Nigeria’s Minister of Defence, Mansur Dan-Ali, has assured the international community that the country’s armed forces is taking measures to improve its human rights records, the minister’s spokesperson told PREMIUM TIMES.
Mr. Dan-Ali, according to his spokesperson, Tukur Gusau, gave the assurance in New York on Friday during a high level meeting with a team from US Department of Defence led by Amanda Doyle, Deputy Assistant Secretary of Defence for Africa.
It was part of activities of the Nigerian delegation to the just concluded United Nations General Assembly.
The Minister was said to have told the American team that “the Nigerian Armed Forces is partnering with Human Rights Commission to address the allegations of human right violations against its troops.”
In its Northeast operations against Boko Haram terrorists, and the massacre of hundreds of members of the Islamic Movement in Nigeria in Zaria last December, Nigeria’s military has been locally and internationally criticized for having poor regard for human rights.
On June 3, 2015, Amnesty International released its report titled: ‘Stars on their shoulder. Blood on their hands’, accusing the Nigerian military of committing war crimes in the course of its counter-terrorism operations against Boko Haram in Northeast Nigeria.
The report alleged that the Nigerian military committed countless acts of torture, extra-judicially executed more than 1,200 people, and arbitrarily arrested at least 20,000 people, which included mostly young men and boys.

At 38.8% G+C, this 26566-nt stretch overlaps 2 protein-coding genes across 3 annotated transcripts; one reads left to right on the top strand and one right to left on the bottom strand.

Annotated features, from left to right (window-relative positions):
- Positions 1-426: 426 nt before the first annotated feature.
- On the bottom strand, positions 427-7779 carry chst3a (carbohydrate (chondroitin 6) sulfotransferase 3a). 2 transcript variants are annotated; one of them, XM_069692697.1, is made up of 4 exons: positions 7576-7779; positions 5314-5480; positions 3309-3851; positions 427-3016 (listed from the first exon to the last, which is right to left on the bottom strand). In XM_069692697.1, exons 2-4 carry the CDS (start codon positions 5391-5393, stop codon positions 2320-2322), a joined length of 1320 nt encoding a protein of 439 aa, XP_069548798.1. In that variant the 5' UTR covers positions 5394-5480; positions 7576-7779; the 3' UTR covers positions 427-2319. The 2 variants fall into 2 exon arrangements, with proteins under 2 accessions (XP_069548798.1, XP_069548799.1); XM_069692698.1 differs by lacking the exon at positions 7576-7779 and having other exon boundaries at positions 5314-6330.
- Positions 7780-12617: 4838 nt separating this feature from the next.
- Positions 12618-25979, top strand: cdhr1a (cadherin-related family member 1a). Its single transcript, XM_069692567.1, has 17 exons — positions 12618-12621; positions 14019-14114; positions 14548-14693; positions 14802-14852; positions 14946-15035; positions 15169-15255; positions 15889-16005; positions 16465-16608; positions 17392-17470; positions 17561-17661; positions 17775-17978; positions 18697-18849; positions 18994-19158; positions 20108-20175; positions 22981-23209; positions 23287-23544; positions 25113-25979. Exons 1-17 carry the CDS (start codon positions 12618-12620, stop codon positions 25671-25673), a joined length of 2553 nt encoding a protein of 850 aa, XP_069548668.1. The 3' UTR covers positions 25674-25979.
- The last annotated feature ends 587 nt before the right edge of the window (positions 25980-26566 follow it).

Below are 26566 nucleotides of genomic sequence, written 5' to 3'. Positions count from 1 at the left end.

The report also said many Nigerians had become victims of enforced disappearance and at least 7,000 people died in military detention.
The Nigerian Defence Headquarters, however, dismissed the report as “concocted” and “biased”.
“It is clear that Amnesty International becomes more active in presenting distractive allegations whenever the terrorists are losing ground in the battle,” said Chris Olukolade, former Director of Defence Information.
But Mr. Dan-Ali assured the International community that Nigeria “is taking proactive measures to address any possible human rights violations by its personnel.”
Some of the measures, according to the minister, include establishment of human rights desk in all the formations of the Armed Forces and close collaboration with the National Human Rights Commission.
The minister’s spokesperson said Ms. Doyle expressed satisfaction with the success acheived in the fight against terrorism and the way human rights issues were being addressed.
He said the American Deputy Assistant Secretary also advised on the need for Nigeria to publicise more on the efforts of the Nigerian Armed forces towards improving its human rights records.
She also assured the minister of the continuous support of the U.S. to the Nigerian military especially in its fight against terrorism.